3. Did the FTA violate Section 4(f) of the Transportation Act’s substantive mandate prohibiting the approval of transportation projects that will damage historic resources unless there is no feasible and prudent alternative, where
- It is undisputed that the FTA approved an elevated heavy rail line that will cause permanent damage to the historic Dillingham Transportation Building and the Chinatown Historic District;
- The City and the FTA entirely failed to address the possibility of developing a bus rapid transit system despite the fact that they had recently issued an EIS concluding that bus rapid transit (a) is the best transit alternative for Honolulu and (b) will not damage historic resources; and
- The City and the FTA claim that a system of high-occupancy and toll lanes would be imprudent without (a) applying the regulatory definition of “imprudence” or (b) addressing recommendations from the City’s own Transit Advisory Task Force?
4. Did the FTA violate Section 4(f) by approving the elevated heavy rail line prior to completing its evaluation of the rail line’s potential impacts on Native Hawaiian burial sites, where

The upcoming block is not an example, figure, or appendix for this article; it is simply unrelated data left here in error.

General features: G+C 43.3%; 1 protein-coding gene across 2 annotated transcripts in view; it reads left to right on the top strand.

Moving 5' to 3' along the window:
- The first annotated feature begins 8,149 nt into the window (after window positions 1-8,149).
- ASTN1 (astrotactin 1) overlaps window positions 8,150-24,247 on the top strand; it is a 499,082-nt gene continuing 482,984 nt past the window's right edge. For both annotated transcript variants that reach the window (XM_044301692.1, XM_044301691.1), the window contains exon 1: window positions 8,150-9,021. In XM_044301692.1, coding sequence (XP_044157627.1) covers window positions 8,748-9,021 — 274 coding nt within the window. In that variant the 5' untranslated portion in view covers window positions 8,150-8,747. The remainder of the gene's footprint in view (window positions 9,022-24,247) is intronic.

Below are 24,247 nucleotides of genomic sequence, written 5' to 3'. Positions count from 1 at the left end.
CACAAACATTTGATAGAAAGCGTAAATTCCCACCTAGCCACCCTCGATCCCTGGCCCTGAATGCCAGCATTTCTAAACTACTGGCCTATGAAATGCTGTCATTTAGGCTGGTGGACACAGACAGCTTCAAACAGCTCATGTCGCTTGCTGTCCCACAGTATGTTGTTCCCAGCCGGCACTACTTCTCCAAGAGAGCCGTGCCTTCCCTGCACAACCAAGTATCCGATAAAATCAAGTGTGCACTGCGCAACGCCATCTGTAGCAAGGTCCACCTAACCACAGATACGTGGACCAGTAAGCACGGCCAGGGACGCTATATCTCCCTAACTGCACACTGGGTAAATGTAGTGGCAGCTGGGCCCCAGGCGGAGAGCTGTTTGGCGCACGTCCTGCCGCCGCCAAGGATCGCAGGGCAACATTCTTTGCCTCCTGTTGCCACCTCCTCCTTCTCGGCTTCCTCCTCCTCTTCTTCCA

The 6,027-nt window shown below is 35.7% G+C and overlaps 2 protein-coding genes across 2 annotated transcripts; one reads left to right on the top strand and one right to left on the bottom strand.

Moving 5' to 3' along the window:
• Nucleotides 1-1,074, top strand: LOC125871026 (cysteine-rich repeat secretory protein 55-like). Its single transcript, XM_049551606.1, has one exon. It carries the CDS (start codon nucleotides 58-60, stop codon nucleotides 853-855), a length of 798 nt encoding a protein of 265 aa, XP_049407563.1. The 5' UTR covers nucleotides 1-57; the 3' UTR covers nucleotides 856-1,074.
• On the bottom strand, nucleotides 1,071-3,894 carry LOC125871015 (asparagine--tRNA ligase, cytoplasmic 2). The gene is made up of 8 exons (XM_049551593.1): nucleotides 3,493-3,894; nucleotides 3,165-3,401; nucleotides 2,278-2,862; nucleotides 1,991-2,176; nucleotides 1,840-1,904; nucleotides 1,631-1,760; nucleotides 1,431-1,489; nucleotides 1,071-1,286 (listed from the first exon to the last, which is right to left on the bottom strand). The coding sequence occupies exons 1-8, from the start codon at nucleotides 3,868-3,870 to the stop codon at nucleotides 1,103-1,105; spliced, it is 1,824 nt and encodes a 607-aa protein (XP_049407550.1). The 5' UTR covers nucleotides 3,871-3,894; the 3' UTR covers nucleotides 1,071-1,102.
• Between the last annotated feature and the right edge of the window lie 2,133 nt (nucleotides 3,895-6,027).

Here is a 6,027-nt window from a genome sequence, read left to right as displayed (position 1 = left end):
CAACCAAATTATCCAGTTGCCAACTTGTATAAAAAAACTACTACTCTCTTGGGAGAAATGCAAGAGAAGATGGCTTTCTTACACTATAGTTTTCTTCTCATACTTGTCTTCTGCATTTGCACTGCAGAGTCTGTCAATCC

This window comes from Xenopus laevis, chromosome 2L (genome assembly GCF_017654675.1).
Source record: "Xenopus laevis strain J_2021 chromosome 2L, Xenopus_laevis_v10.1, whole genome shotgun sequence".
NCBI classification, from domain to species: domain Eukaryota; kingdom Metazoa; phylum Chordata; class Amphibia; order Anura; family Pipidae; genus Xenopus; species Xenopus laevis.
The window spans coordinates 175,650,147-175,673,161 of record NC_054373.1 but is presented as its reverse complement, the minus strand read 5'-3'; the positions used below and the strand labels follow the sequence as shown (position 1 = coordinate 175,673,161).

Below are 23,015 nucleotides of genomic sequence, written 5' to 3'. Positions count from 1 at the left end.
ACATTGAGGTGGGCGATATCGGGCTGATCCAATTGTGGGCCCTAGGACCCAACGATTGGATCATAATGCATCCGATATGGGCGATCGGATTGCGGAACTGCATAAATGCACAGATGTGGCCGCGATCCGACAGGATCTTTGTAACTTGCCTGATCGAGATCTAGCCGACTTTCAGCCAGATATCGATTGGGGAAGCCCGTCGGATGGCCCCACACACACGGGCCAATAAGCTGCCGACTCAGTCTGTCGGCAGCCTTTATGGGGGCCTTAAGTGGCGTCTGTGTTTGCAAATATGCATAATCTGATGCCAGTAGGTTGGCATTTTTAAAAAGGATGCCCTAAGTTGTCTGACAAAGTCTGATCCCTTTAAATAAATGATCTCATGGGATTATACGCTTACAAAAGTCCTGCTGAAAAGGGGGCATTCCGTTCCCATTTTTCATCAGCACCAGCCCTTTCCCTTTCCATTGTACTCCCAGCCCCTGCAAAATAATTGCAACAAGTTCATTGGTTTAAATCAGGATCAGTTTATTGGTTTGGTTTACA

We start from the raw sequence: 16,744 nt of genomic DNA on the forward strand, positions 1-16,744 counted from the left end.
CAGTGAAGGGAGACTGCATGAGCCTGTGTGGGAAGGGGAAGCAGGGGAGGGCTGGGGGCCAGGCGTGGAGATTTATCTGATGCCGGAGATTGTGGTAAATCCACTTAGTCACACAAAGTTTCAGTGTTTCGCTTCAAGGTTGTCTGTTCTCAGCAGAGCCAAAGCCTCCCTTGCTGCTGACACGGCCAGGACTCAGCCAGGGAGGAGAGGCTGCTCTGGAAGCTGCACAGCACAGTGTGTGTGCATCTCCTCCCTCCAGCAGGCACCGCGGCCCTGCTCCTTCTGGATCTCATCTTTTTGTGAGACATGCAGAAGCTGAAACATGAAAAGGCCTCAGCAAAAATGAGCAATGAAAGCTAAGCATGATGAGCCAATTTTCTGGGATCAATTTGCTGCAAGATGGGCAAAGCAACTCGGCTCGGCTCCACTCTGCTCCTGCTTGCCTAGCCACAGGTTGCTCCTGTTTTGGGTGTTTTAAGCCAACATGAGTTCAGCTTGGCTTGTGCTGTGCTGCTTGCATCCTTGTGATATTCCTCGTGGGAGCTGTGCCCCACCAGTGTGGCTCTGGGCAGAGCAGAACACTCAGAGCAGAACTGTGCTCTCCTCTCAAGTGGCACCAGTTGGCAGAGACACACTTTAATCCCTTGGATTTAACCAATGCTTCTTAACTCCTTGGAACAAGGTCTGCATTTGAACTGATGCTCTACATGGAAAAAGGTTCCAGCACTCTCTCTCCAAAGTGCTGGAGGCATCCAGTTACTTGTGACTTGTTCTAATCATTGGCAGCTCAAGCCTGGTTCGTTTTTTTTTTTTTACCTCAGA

- Section 4(f)’s implementing regulations and controlling circuit case law require that all potentially-historic resources be fully evaluated prior to project approval;
- The City and the FTA issued a technical report which found that comprehensive Archaeological Inventory Studies (“AIS’s”) are necessary to properly evaluate potential impacts on burial sites; and
- It is undisputed that the City and the FTA approved the elevated heavy rail line without completing AIS’s for more than half of the Project?
Obviously, appellants’ argument is that the answer to their four fundamentally rhetorical questions is “yes” – appellees violated NEPA and Section 4(f). Their summary of argument reads as follows: